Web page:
A few weeks ago, the nation and blogosphere was abuzz with news about the stressful lives of Generation Y (the Millennials).
Much of the discussion centered around a study that was conducted and released last month by the American Psychological Association. The report was the result of an online survey where more than 2,020 adults older than 18 years of age were asked about the level of stress in their lives. According to the report, with the exception of Millennials (those 18-33 years of age), all other age groups reported that the level of stress they endured on a daily basis had decreased.
An article by Sharon Jayson in the February 7, 2013 issue of USA Today, reported the following findings:
Asked for reasons as to why they were anxiety-ridden, the following reasons and percentages were listed:
Sad to say, these statistics are indeed alarming, but not all that surprising. Moreover, they do not include those young people who have become so frustrated and demoralized that they have stopped looking for work.
As a college professor who teaches many students in this age group, I know firsthand the struggles — financial, emotional, academic, psychological and otherwise. Over the past few years, I have noticed an uptick in the number of students who have stopped by my office and told me that they are under a lot of stress, both undergraduate and graduate students. A few have said that they had sought counseling to cope with the dilemmas facing them. One student said that he decided to apply to graduate school due to his inability to find a job, to bolster his job prospects, as well as give himself some time from having to immediately pay back his student loans.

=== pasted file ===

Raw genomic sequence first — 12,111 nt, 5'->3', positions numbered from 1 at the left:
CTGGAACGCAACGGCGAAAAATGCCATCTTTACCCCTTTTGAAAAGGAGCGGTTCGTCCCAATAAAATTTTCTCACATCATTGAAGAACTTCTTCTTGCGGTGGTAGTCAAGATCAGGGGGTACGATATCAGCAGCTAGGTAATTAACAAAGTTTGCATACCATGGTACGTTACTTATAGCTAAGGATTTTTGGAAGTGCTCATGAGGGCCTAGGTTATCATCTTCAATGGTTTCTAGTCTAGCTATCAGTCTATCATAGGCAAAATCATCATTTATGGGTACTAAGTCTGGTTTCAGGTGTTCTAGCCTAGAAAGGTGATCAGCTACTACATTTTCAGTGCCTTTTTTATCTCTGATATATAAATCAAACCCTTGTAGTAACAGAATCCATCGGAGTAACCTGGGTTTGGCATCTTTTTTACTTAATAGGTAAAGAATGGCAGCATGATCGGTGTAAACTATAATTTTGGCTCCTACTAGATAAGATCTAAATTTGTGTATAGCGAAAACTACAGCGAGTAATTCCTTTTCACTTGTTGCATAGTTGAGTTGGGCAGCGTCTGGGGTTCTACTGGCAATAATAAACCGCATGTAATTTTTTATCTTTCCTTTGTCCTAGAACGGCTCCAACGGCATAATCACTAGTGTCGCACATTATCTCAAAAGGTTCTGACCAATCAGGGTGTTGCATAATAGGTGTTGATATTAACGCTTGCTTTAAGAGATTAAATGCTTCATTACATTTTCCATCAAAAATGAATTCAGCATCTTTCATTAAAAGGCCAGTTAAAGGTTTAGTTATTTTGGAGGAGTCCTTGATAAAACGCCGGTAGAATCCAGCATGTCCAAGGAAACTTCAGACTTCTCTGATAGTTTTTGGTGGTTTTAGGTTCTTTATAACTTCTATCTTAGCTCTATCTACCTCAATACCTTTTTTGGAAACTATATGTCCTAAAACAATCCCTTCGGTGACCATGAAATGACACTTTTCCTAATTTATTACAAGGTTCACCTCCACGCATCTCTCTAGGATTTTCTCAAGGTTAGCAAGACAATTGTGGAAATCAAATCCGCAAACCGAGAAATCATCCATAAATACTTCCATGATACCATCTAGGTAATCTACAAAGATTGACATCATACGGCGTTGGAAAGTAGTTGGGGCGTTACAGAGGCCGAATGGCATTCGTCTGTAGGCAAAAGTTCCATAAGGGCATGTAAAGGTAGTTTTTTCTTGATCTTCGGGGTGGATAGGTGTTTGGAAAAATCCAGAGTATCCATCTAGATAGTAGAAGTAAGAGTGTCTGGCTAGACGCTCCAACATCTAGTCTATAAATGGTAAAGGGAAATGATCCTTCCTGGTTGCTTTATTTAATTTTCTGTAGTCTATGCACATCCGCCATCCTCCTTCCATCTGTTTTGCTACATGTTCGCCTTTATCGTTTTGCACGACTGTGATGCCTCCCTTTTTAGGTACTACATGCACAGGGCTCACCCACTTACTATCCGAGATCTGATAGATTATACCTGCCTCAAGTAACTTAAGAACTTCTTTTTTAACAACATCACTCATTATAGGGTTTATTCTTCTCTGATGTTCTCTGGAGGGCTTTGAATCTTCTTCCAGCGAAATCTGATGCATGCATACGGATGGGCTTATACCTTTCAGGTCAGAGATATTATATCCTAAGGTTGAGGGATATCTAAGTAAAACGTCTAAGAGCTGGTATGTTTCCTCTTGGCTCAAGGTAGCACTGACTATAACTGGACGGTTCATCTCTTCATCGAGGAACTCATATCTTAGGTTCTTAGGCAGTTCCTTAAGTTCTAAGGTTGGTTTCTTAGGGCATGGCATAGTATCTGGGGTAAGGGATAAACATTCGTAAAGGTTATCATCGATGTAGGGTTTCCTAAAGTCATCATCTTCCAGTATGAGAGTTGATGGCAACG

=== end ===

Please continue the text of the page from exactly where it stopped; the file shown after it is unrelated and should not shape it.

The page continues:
The fact is that throughout history, many young people of all generations have faced stressful periods in their lives. The Silent Generation (1925-1945), Baby Boomers (1946-1964) and Generation X (1965-1979) all had their trials and tribulations. In fact, in the case of Generation X (my group), during the mid- to late-1990s, the media was constantly discussing how “troubled” “angry” and “disillusioned” we were. The tragic suicide of Nirvana lead singer Kurt Cobain in 1994 further intensified an already ongoing narrative.
That being said, what makes the situation for Millennials so much more acute is the fact that unlike other groups, many Gen Y’ers (not all) have not been able to break into the mainstream workforce at the level that previous generations have been able to do so. The fact is that a notable number of people in their mid- to late-20s have been unable to land a full-time job. This means that they have spent the majority of the first full decade of adulthood unable to work at a job that provides health care, Social Security and other benefits that have been vital ingredients designed to assist millions of Americans in an effort to have a stable and viable life.
The dramatic events of Occupy Wall Street during the fall of 2011 and related protests that galvanized groups of Millennials were examples of the anger, despair and discontent that afflict a large segment of people in their 20s and early-30s. This is a drastic situation that must change. Otherwise, the nation may begin to encounter a group of men and women that can be referred to as “the lost generation.” We can only hope that all of us can work together to address this crisis and move forward accordingly.
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Could training in implicit bias be helpful at your institution?